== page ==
What does the 'New Normal 'mean for Befriending?

Fri 22 May 2020

Living with Covid 19 is the new reality for us all.  Since lockdown began, we have all experienced some level of social isolation and loneliness, probably for most of us, like never before. This has been uncomfortable, stressful and sometimes extremely distressing, however, it has shone a light on loneliness and it’s impacts on individuals and wider society.  For many, it has made us reflect on what’s really important to us personally and in our communities.

As the governments across the UK aim to loosen lockdown, we need to consider the implications for befriending.  I would suggest that considering our collective responsibility to others and the rights, wellbeing and dignity of those most vulnerable in our communities, must be at the heart of our next steps. 

For befriending organisations, we have several roles; that of employer, host and supporter to our invaluable volunteers and provider of services often to those most vulnerable, many of whom are in the shielded group.  So where do we start?

My personal opinion is, with extreme caution and sound values.  Lockdown, due to necessity, was done to us all, a set of instructions backed by emergency legislation that we were required to comply with. Any changes in Befriending organisations should involve our staff, volunteers and service users. Being person-centred, beginning a new process of empowerment and building confidence and flexibility will be key.

We are very aware that befriending and voluntary organisations have worked really hard to get to this stage and to ensure current and, in many cases, new service users and volunteers have been supported and that the future holds many challenges such as:

·       how to provide a flexible approach

·       what happens if your new (or current) volunteers return to work and have less time to volunteer

·       much of funding available is for crisis support, but service users will need ongoing support long after the crisis 

Befriending Networks are already raising awareness of these challenges and trying to identify how we can best support you now and in the coming weeks and months. If you would like to share any of your experiences or bring an issue to our attention, we invite you to sign up to our popular Q&A sessions to join the discussion as we all move forward together.

In the meantime, please use our initial things to consider list:

  1. Stay informed: The UK Parliament and the devolved governments have different timescales and rules around easing lockdown, information is likely to change quickly, so ensure you are getting updates from credible sources: Click to visit government guidance from EnglandNorthern IrelandScotlandWales.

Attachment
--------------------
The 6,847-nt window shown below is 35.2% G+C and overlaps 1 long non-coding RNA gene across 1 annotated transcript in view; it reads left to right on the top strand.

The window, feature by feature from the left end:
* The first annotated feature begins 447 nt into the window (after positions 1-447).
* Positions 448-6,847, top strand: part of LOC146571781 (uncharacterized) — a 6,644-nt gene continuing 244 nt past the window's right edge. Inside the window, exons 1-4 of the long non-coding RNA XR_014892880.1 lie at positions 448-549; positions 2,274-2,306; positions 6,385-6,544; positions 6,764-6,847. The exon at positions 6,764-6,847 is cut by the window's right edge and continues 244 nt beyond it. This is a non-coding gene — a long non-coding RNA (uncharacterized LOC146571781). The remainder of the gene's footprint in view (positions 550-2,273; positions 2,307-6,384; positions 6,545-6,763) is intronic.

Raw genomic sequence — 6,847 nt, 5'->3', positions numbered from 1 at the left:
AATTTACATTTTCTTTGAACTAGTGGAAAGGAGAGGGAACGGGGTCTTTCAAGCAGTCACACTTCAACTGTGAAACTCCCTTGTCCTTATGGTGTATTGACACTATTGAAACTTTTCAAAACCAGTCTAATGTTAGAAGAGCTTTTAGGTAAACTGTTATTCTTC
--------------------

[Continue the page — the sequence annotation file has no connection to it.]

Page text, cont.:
2. Reflect & Plan: Take time to consider how your organisation's service users, volunteers and staff will be impacted by easing lockdown, involve them in identifying what support they made need during this time. Things will not immediately 'go back to the way they were'. Consider what your organisation has learned during this time and what aspects should be learned from and carried forward - this is a chance to make your organisation stronger & more resilient.
  3. Communicate: The easing of lockdown is not straight forward and messages can be nuanced and confusing. It is likely to involve your organisation exercising judgement.  It is important to make sure your volunteers are clear about your continuing support, expectations and to remind them of how you will inform them of any changes if/when they happen.
  4. Reassure: Service users, volunteers and staff will be eager to know what your organisation's plan for the future will be, so ensure your plan is shared transparently with all in a timely manner. Make sure to remind all volunteers, especially interim, ones how important their role is and that they are still needed at this time. 
  5. Understand: Service users, volunteers and staff may have widely different circumstances and feelings about new measures to ease lockdown and therefore may be effected in very different ways. Communications should encourage dialogue so that everyone can feel as comfortable as possible with any changes your service may make. Be understanding and flexible in your organisation's approach so that all parties are supported as much as possible. 
  6. Flexibility: All the devolved Government’s plans are clear that any easing in lockdown measures will be based upon a variety of factors and statistics, there is not a guaranteed timescale and it is unlikely to be a straight forward path from lockdown. It is therefore prudent for organisations to have contingency plans if lockdown measures are eased at a slower pace than planned or are even reinstated for a certain period of time. Continuing to support your communities in a consistent way throughout this period of change will be a challenge, but is ultimately the goal.

My final thought to leave you with is there is no rush (remember the tortoise and the hare), be cautious, transparent and involve as many stakeholders as possible.  How we manage this process now, can help individuals regain a sense of control, confidence and ultimately create better outcomes for the future and that is within our gift.

Keep safe

Sarah

CEO Befriending Networks